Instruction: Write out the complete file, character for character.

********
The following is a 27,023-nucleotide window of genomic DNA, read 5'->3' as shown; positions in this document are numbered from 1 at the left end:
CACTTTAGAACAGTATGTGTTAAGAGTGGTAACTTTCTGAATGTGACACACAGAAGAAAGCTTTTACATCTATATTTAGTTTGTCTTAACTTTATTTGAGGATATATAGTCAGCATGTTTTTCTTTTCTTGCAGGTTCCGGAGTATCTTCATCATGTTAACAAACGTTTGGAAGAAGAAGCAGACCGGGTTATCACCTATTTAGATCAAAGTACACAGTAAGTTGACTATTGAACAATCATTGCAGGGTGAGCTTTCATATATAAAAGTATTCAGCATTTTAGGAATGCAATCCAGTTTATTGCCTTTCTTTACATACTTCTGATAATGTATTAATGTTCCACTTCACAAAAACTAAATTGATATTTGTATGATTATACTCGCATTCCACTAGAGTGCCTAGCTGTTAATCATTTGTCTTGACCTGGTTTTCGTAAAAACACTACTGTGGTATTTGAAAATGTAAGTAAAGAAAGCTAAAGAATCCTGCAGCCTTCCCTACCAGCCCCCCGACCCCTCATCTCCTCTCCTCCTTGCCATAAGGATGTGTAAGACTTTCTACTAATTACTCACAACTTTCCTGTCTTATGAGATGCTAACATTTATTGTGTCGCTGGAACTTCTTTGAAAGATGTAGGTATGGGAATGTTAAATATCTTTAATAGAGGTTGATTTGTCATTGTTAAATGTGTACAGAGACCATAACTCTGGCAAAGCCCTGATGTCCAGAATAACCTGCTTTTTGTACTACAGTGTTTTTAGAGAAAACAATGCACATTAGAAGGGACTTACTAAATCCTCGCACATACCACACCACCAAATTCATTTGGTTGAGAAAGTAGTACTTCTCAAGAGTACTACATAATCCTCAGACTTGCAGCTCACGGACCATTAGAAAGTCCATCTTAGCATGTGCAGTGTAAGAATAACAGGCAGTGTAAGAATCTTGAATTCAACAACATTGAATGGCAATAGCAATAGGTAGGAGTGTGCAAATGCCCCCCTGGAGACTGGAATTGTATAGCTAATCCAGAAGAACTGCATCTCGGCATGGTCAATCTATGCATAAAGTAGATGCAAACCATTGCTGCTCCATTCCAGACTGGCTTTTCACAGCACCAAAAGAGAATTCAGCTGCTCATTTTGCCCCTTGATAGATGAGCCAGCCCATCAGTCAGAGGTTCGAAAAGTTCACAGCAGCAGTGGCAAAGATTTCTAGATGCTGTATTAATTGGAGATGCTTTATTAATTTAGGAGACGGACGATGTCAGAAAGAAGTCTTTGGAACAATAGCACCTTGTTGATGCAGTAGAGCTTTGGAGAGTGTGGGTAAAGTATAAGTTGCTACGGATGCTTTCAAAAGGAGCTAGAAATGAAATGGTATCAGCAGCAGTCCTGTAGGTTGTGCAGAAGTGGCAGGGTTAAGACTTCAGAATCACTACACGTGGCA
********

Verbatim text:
The following is a 27,023-nucleotide window of genomic DNA, read 5'->3' as shown; positions in this document are numbered from 1 at the left end:
CACTTTAGAACAGTATGTGTTAAGAGTGGTAACTTTCTGAATGTGACACACAGAAGAAAGCTTTTACATCTATATTTAGTTTGTCTTAACTTTATTTGAGGATATATAGTCAGCATGTTTTTCTTTTCTTGCAGGTTCCGGAGTATCTTCATCATGTTAACAAACGTTTGGAAGAAGAAGCAGACCGGGTTATCACCTATTTAGATCAAAGTACACAGTAAGTTGACTATTGAACAATCATTGCAGGGTGAGCTTTCATATATAAAAGTATTCAGCATTTTAGGAATGCAATCCAGTTTATTGCCTTTCTTTACATACTTCTGATAATGTATTAATGTTCCACTTCACAAAAACTAAATTGATATTTGTATGATTATACTCGCATTCCACTAGAGTGCCTAGCTGTTAATCATTTGTCTTGACCTGGTTTTCGTAAAAACACTACTGTGGTATTTGAAAATGTAAGTAAAGAAAGCTAAAGAATCCTGCAGCCTTCCCTACCAGCCCCCCGACCCCTCATCTCCTCTCCTCCTTGCCATAAGGATGTGTAAGACTTTCTACTAATTACTCACAACTTTCCTGTCTTATGAGATGCTAACATTTATTGTGTCGCTGGAACTTCTTTGAAAGATGTAGGTATGGGAATGTTAAATATCTTTAATAGAGGTTGATTTGTCATTGTTAAATGTGTACAGAGACCATAACTCTGGCAAAGCCCTGATGTCCAGAATAACCTGCTTTTTGTACTACAGTGTTTTTAGAGAAAACAATGCACATTAGAAGGGACTTACTAAATCCTCGCACATACCACACCACCAAATTCATTTGGTTGAGAAAGTAGTACTTCTCAAGAGTACTACATAATCCTCAGACTTGCAGCTCACGGACCATTAGAAAGTCCATCTTAGCATGTGCAGTGTAAGAATAACAGGCAGTGTAAGAATCTTGAATTCAACAACATTGAATGGCAATAGCAATAGGTAGGAGTGTGCAAATGCCCCCCTGGAGACTGGAATTGTATAGCTAATCCAGAAGAACTGCATCTCGGCATGGTCAATCTATGCATAAAGTAGATGCAAACCATTGCTGCTCCATTCCAGACTGGCTTTTCACAGCACCAAAAGAGAATTCAGCTGCTCATTTTGCCCCTTGATAGATGAGCCAGCCCATCAGTCAGAGGTTCGAAAAGTTCACAGCAGCAGTGGCAAAGATTTCTAGATGCTGTATTAATTGGAGATGCTTTATTAATTTAGGAGACGGACGATGTCAGAAAGAAGTCTTTGGAACAATAGCACCTTGTTGATGCAGTAGAGCTTTGGAGAGTGTGGGTAAAGTATAAGTTGCTACGGATGCTTTCAAAAGGAGCTAGAAATGAAATGGTATCAGCAGCAGTCCTGTAGGTTGTGCAGAAGTGGCAGGGTTAAGACTTCAGAATCACTACACGTGGCA